Toulouse - Despite new problems with the A320neo engines, Airbus maintains its target of delivering about 800 commercial aircraft in 2018, announced last month. With one condition: The engine manufacturers must stay loyal to their commitments.

On February 15, Airbus presented annual results of 2017. After delivering a record 718 aircraft last year, a new rise in production is on the table. In 2018, Airbus targets to deliver around 800 commercial aircraft, if the engine manufacturers meet their commitments, said the manufacturer in a statement.

The A320neo program is the main challenge, after the discovery of new problems on the PW1100G-JM engine from Pratt & Whitney.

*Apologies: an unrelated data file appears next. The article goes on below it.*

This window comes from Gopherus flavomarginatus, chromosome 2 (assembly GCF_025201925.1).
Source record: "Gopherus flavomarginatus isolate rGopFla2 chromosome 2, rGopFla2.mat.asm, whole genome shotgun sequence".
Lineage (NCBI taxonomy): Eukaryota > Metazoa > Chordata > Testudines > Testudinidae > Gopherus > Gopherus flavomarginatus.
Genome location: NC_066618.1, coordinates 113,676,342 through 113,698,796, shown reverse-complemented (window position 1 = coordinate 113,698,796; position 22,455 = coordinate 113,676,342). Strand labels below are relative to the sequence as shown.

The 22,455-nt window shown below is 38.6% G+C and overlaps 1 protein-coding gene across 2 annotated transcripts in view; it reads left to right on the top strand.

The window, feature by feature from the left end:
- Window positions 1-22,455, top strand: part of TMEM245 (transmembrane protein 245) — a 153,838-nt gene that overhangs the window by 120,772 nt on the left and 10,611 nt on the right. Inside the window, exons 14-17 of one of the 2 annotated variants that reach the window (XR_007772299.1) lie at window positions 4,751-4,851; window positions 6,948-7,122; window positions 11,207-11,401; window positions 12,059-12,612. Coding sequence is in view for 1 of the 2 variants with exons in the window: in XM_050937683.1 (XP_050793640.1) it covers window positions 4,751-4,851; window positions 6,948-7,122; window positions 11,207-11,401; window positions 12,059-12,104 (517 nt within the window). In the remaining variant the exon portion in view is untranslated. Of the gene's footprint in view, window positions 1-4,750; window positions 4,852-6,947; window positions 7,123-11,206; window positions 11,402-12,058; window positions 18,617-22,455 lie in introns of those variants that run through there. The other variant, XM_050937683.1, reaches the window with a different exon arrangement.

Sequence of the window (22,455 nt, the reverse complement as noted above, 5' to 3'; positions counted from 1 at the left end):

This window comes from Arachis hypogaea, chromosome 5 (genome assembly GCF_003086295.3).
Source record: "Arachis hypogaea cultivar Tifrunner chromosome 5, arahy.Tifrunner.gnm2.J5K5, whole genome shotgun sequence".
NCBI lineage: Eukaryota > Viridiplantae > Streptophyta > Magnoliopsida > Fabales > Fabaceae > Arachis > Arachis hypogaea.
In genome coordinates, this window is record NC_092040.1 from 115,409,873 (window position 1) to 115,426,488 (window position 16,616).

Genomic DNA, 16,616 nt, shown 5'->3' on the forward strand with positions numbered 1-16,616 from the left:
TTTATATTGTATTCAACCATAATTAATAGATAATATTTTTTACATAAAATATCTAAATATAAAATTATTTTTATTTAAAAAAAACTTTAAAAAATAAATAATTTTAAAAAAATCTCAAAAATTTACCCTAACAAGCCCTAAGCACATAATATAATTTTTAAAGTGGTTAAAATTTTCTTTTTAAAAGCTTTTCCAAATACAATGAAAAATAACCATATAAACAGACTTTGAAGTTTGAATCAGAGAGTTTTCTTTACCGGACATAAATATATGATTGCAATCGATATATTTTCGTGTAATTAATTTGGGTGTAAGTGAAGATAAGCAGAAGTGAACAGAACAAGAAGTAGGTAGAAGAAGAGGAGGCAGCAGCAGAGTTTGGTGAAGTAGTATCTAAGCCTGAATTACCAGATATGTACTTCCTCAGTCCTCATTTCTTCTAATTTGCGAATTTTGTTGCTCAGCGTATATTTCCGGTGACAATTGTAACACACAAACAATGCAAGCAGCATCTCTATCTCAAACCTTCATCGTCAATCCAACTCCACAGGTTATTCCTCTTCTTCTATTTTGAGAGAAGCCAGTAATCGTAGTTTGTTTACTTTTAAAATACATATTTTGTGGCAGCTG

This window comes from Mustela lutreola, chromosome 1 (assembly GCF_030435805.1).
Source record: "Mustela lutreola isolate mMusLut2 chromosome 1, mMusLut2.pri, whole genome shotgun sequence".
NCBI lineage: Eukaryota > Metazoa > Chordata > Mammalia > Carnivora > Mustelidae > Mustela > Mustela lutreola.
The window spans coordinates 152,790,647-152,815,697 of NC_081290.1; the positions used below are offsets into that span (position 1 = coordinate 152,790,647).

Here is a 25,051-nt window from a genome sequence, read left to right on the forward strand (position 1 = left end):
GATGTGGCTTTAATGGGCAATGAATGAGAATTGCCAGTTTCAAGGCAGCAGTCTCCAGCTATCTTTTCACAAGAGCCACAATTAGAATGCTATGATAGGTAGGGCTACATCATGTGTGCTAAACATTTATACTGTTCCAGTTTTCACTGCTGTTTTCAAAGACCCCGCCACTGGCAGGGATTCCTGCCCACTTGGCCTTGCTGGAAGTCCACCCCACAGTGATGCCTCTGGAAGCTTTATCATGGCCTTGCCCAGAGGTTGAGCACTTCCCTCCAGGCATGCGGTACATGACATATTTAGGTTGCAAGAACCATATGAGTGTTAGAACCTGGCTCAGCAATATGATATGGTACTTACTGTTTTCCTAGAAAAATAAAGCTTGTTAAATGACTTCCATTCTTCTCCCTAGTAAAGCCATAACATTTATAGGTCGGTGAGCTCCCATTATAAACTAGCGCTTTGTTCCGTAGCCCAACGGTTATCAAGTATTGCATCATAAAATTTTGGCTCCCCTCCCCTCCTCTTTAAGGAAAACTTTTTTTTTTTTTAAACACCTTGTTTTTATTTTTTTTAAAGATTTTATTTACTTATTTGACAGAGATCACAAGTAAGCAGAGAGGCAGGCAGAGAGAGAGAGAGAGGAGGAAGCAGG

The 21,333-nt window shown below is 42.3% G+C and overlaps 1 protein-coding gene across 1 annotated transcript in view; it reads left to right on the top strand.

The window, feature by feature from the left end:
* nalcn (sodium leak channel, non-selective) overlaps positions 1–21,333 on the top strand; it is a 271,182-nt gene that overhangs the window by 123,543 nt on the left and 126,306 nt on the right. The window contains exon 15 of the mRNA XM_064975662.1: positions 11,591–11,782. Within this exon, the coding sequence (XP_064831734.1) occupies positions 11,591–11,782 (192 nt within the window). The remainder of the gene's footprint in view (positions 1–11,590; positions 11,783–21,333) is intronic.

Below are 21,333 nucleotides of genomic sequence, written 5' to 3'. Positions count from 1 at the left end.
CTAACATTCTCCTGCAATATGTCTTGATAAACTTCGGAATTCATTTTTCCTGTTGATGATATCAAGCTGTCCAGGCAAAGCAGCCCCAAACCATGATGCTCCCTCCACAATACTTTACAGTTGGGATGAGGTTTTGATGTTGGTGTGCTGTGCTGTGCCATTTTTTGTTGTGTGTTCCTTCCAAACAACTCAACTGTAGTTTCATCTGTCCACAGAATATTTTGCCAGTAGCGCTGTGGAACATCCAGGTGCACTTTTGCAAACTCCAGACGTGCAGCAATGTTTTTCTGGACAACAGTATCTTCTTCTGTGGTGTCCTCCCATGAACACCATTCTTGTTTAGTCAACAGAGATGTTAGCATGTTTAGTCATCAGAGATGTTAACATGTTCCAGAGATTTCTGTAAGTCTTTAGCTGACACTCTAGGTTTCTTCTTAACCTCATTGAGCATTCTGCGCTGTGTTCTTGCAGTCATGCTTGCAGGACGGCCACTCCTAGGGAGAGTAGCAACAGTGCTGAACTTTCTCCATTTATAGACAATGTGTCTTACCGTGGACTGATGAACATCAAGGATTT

Their impact on 2018 deliveries is being evaluated,
says Airbus.

Apart from Pratt & Whitney, CFM International also experienced issues in 2017 on some parts of the LEAP 1A engines. The ramping up of production of the A320neo remains a challenge and depends on the ability of engine manufacturers to fulfill their commitments, insists the manufacturer.

Regarding the A350, Airbus says it has made significant progress in ramping up the production rate stating that the program is on track to achieve the target of 10 copies per month by the end of 2018.

Finally, the latest order of Emirates Airlines for 20 A380 (plus 16 optional) brings better visibility on the program for the years to come.

At the presentation of the consolidated balance sheet, Airbus CEO Tom Enders also commented on the future of the A380. Enders said that the latest Emirates order would secure production of the A380 by 2025.

On the financial side, Airbus Commercial Aircraft multiplied its net profit more than double compared to the previous year, recording an operating profit of $4.2 billion (€3.4 billion) (+122%) for fiscal 2017, out of a turnover of $63.5 billion (€50.9 billion) (+3.5 %).